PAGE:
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Rated R for graphic smoking

Posted by Richard on May 11, 2007

The Motion Picture Association of America is going to consider smoking (by adults) as a factor, along with sex, violence, and language, in determining whether a film gets a restricted rating. Critics are complaining that the MPAA isn't going far enough. They want any image of tobacco use to automatically get an R rating, so that no child under 17 can see on the screen what they can see just outside the door on their way out of the theater:

"I'm glad it's finally an issue they're taking up, but what they're proposing does not go far enough and is not going to make a difference," said Kori Titus, spokeswoman for Breathe California, which opposes film images of tobacco use that might encourage young people to start smoking.

Titus said film raters should be as tough on smoking as they are on bad language to minimize the effects of on-screen smoking on children, including her own 5-year-old daughter.

"I don't want her using that language, but last time I checked, she's probably not going to die from that," Titus said. "If she starts smoking from these images she sees in movies, chances are she's probably going to die early from that."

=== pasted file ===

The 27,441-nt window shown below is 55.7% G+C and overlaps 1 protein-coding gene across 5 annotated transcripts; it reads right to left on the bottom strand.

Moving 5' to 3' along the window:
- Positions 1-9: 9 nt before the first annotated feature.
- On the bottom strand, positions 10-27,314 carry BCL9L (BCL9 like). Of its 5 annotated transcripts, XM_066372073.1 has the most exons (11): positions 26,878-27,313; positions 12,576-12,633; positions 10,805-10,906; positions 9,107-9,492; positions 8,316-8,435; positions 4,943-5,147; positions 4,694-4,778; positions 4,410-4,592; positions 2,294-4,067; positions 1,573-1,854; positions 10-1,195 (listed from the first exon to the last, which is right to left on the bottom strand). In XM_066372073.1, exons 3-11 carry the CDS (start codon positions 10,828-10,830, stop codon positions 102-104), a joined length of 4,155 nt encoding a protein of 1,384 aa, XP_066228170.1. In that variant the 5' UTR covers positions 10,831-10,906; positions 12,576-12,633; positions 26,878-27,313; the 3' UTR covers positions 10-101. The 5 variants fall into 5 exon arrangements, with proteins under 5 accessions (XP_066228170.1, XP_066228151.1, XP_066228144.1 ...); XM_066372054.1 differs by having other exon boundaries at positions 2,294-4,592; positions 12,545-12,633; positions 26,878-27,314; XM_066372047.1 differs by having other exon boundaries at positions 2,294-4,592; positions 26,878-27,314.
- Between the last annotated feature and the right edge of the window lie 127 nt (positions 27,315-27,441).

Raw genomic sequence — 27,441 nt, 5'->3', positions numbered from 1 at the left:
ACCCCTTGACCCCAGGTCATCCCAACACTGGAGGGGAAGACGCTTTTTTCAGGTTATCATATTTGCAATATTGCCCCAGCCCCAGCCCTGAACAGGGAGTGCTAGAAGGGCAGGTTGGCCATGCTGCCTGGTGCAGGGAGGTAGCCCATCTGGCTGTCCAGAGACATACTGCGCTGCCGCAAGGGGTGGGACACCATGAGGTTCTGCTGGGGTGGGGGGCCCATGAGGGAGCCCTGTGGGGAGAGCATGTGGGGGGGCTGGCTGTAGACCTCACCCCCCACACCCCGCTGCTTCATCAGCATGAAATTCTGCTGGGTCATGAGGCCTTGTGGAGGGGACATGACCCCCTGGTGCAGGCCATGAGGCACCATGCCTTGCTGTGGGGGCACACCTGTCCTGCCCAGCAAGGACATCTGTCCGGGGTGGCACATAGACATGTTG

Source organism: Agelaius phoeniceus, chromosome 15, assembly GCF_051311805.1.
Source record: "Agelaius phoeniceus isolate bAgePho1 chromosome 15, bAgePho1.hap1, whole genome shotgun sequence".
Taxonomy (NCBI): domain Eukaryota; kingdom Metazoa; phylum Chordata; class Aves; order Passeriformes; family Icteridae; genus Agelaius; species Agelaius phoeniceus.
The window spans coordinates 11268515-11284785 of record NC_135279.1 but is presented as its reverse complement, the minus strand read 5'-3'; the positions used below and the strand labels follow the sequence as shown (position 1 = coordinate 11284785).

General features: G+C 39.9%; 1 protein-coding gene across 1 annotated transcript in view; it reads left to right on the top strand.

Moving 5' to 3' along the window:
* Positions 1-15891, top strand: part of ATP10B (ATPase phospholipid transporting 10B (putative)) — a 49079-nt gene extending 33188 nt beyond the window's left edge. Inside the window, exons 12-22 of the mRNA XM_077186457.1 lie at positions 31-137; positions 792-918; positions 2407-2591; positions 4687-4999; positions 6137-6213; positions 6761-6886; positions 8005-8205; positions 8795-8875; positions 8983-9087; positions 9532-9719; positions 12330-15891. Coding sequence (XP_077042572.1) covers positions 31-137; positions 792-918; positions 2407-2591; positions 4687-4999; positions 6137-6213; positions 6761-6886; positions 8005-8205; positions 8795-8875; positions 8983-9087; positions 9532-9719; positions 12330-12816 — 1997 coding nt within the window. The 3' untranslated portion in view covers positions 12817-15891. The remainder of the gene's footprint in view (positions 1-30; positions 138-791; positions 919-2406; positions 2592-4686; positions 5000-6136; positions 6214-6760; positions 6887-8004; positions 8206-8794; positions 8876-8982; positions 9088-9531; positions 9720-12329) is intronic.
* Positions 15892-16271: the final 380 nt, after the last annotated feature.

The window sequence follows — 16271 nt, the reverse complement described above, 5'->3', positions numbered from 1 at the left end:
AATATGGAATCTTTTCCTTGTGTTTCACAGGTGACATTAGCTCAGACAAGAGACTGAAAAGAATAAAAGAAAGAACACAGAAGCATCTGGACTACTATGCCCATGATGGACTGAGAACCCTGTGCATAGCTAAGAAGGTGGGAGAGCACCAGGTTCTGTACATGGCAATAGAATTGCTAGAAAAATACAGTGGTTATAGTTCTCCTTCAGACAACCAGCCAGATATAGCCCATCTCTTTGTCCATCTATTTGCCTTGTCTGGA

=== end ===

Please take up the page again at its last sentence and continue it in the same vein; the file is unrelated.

Apparently in anticipation of such criticism, the MPAA had already lined up defenders to argue that their level of nannyism is sufficient:

While Titus' group wants tougher ratings restrictions, the MPAA released statements of support for its plan from John Seffrin, chief executive officer of the American Cancer Society, U.S. Sen. Joe Biden and filmmaker Rob Reiner, among others.

"By placing smoking on a par with considerations of violence and sex, the rating board has acknowledged the public-health dangers to children associated with glamorized images of a toxic and lethal addiction to tobacco," Barry Bloom, dean of the Harvard School of Public Health, said in a statement.

So, the public debate is whether images of people lighting cigarettes are worse than or merely as bad as images of rape or disembowelment.

How long do you suppose it will be before some group of nanny-state nazis calls for restricted ratings on films that depict the consumption of doughnuts or french fries? 

UPDATE: A caller to Rush had a brilliant idea. He pointed out that the MPAA's statements and actions amount to an acknowledgement of culpability by the film industry. How many millions of us watched Humphrey Bogart, Lauren Bacall, and others smoking on the silver screen in film after film, and thought they looked oh-so-cool, and decided to emulate them? Could we perhaps get John Edwards or one of his law partners to file a class action suit on our behalf? Or do Edwards and his pals only go after industries that aren't dominated by leftist Democrats?

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One Response to “Rated R for graphic smoking”

  1. redheadgirl said

    Personally, I’m looking for a 0 Trans Fat flick myself…. Good post. Interesting topic. Being a reformed smoker, I wish Hollywood would stop glamorizing the shit, but to go this far is ridiculous.

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